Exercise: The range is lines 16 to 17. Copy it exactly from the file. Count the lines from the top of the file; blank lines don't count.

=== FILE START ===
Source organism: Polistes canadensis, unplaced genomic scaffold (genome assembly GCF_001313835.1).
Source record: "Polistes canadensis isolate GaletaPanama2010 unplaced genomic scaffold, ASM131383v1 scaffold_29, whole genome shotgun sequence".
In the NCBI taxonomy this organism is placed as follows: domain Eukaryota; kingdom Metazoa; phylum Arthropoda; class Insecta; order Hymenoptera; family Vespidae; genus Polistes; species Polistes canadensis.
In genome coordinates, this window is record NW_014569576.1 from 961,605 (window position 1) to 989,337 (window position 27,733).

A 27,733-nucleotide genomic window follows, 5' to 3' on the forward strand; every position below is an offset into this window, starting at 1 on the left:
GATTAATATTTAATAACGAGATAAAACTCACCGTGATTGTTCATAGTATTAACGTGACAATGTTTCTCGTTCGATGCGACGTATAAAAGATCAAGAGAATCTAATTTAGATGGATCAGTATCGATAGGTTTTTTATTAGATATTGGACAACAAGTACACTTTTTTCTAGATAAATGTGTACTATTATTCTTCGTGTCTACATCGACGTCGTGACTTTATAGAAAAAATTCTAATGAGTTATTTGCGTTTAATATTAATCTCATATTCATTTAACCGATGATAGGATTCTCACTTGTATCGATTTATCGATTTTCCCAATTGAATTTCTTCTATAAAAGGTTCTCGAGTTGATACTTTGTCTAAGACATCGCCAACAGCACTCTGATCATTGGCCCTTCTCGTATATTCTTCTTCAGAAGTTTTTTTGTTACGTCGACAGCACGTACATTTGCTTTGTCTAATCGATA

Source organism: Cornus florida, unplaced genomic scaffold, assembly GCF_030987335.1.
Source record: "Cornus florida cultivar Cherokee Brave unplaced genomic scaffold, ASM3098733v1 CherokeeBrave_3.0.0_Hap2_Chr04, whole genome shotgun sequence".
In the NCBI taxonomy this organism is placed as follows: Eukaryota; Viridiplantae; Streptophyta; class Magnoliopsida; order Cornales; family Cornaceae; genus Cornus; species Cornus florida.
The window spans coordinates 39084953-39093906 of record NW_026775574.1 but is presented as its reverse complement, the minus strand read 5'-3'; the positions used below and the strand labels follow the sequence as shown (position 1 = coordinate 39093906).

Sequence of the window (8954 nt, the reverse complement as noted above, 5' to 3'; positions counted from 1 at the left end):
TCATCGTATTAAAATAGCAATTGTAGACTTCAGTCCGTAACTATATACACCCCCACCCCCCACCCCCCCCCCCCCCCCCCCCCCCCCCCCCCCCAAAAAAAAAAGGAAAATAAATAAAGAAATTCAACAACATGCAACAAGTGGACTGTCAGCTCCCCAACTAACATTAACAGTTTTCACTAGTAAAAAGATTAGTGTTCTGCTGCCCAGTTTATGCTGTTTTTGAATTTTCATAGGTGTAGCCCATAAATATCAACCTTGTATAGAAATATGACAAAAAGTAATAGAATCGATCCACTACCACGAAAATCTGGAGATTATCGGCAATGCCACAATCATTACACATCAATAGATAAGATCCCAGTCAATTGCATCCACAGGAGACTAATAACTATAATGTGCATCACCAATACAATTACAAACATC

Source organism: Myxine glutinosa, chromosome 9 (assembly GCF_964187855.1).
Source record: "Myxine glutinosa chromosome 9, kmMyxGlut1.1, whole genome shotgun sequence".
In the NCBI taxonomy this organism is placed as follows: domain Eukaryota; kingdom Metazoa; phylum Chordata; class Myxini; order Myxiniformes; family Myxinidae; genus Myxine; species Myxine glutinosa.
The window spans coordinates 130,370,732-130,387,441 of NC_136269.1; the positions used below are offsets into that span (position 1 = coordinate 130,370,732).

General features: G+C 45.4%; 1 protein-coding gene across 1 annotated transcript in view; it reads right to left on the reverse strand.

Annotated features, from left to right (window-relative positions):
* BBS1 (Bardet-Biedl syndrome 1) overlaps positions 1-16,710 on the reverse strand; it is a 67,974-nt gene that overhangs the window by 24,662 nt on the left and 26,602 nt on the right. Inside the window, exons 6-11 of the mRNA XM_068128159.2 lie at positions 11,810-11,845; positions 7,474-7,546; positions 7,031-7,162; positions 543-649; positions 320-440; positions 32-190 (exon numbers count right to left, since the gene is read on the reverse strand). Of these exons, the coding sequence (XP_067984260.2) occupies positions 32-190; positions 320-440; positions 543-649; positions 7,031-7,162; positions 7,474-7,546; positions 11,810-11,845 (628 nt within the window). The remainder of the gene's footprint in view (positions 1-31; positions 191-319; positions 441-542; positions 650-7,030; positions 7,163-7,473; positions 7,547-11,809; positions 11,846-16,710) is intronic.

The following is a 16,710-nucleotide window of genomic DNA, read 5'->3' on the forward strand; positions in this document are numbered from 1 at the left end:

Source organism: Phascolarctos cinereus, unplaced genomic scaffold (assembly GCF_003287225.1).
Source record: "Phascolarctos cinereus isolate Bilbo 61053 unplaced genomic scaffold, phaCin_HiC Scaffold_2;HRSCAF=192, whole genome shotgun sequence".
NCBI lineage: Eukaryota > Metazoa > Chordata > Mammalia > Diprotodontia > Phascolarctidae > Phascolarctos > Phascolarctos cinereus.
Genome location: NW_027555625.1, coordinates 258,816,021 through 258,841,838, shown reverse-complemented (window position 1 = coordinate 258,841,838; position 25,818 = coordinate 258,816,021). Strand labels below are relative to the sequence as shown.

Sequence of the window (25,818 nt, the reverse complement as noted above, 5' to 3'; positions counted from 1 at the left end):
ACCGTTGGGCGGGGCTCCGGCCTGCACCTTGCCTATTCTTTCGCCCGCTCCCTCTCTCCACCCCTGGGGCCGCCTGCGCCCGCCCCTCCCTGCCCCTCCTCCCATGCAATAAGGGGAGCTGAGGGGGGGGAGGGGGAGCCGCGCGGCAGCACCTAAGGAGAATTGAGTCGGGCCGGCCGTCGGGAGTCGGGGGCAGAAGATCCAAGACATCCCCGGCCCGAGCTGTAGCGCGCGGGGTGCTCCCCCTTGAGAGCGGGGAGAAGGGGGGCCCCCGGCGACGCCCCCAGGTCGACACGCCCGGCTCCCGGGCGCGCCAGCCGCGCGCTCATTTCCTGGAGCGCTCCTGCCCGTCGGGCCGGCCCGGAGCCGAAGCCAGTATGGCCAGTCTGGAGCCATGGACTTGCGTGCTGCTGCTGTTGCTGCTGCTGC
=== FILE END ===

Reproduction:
The window spans coordinates 130,370,732-130,387,441 of NC_136269.1; the positions used below are offsets into that span (position 1 = coordinate 130,370,732).

General features: G+C 45.4%; 1 protein-coding gene across 1 annotated transcript in view; it reads right to left on the reverse strand.